High Court judge refuses to step down from Phoenix magazine contempt case on Ian Bailey's legal action
High Court judge John Hedigan has refused to disbar himself from hearing a contempt case against the Phoenix magazine.
The case relates to an article in the magazine concerning journalist Ian Bailey's legal action.
Mr Bailey lost his action for damages against the Garda Commissioner and State over the investigation into the murder of French film maker Sophie Toscan du Plantier.
A High Court jury earlier this year rejected his claim a number of gardai conspired to frame him for the late 1996 murder of Ms Toscan du Plantier near her holiday home at Toomore, Schull, Co Cork.
Prior to the opening of Mr Bailey's action last November, the Garda Commissioner and State initiated proceedings last October against Penfield Enterprises, publisher of the Phoenix, over an article published on September 26, 2014.
They have also alleged contempt in a second article published last April, after the trial had concluded.
It is alleged both articles were in contempt of court proceedings.
It is alleged the first was calculated to affect Mr Bailey's trial while the second breached the sub judice rule concerning the civil action for damages of Mr Bailey's partner, Jules Thomas.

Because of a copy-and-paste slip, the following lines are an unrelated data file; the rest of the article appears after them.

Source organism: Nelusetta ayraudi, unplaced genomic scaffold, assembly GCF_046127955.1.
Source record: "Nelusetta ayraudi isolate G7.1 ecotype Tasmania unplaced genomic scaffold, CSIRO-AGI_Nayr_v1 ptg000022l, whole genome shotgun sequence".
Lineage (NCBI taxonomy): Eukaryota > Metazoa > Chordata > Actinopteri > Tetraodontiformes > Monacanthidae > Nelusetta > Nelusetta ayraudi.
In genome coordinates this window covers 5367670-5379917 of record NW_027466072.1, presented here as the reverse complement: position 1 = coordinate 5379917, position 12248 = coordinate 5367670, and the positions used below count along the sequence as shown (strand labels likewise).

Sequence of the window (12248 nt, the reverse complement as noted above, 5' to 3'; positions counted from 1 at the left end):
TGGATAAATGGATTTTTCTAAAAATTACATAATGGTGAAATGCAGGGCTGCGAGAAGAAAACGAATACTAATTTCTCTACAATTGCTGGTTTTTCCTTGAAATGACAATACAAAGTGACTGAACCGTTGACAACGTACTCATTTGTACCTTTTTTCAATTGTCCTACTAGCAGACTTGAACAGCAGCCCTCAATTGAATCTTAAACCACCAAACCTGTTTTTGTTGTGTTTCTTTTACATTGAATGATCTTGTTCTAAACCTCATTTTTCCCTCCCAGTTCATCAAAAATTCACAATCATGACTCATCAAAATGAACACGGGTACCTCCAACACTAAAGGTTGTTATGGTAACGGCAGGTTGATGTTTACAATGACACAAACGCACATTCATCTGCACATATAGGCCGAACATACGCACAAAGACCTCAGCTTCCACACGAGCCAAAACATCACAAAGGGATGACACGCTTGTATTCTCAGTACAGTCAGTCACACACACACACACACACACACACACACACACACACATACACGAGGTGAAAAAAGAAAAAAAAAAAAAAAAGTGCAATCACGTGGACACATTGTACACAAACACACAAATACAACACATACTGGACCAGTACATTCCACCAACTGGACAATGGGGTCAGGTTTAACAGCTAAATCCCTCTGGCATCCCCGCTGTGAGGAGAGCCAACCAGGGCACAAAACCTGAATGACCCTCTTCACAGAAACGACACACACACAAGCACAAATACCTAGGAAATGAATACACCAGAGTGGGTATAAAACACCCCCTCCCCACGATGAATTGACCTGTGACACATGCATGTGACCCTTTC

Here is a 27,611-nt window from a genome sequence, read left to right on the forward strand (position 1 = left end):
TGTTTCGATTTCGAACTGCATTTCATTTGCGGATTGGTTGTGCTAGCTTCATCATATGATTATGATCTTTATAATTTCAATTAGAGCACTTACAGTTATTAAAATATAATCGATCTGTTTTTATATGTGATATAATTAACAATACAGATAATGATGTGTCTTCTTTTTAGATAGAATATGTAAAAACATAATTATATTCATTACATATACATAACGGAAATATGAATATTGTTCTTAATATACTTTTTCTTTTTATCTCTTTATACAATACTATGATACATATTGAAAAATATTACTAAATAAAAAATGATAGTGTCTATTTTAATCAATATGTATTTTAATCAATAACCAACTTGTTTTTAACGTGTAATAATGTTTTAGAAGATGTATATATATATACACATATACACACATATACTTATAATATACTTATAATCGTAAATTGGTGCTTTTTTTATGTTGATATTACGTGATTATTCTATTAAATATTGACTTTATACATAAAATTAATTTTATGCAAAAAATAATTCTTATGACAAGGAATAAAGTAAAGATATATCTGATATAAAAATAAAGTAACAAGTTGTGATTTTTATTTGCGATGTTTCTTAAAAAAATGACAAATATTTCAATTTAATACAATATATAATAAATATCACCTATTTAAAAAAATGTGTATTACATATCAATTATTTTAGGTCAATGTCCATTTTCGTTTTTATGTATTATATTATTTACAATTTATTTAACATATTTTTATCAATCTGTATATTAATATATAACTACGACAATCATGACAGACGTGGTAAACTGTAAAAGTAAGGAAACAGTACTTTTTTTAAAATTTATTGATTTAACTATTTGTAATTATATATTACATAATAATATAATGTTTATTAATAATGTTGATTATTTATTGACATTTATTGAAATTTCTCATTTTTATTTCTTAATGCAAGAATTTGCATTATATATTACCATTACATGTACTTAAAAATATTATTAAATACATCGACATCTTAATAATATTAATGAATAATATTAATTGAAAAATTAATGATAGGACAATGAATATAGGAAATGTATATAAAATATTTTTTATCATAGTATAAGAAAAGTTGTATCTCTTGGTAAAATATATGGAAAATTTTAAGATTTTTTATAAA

The Phoenix denies any contempt and contends the State is seeking "draconian" reliefs.
A hearing date for Ms Thomas' action has yet to be fixed.
A date has also to be fixed for the hearing of the State side's pre-trail application to strike out Mr Thomas' action on grounds it was initiated outside the applicable legal time limits.
Mr Justice John Hedigan was the trial judge for Mr Bailey's action and also case managed it prior to hearing.
When the contempt matters came before him Monday (July 20), Robert Dore, solicitor for Penfield Enterprises, said his clients, while wishing no disrespect to the judge, wished him not to hear the contempt proceedings and to allocate them to another judge.
Mr Dore said the application that he "recuse" himself arose from comments made by the judge, when the first contempt matter was before him last October. They included a remark that the September 2014 article was reckless and irresponsible and calculated to prejudice the progress of the trial, Mr Dore said.
Paul O'Higgins SC, for the Commissioner and State, said while there was something in what Mr Dore said, the judge had expresed views in connection with the protection of the court's process in the run up to the hearing of Mr Bailey's action.
His side's view was Mr Justice Hedigan was best placed to deal with the contempt matter.
The State's case is there was a very deliberate attempt to try and interfere with the course of the Bailey proceedings, counsel said.
Having heard the sides, Mr Justice Hedigan said while he was not at all offended by the recusal application, no grounds had been established justifying his recusal.
The contempt claims mainly centred on legal issues and there was no dispute concerning publication, he said. He was the judge most familiar with the matters at issue and would deal with the contempt matter.
After Mr Dore asked for an adjournment, the judge fixed the matter for hearing next week.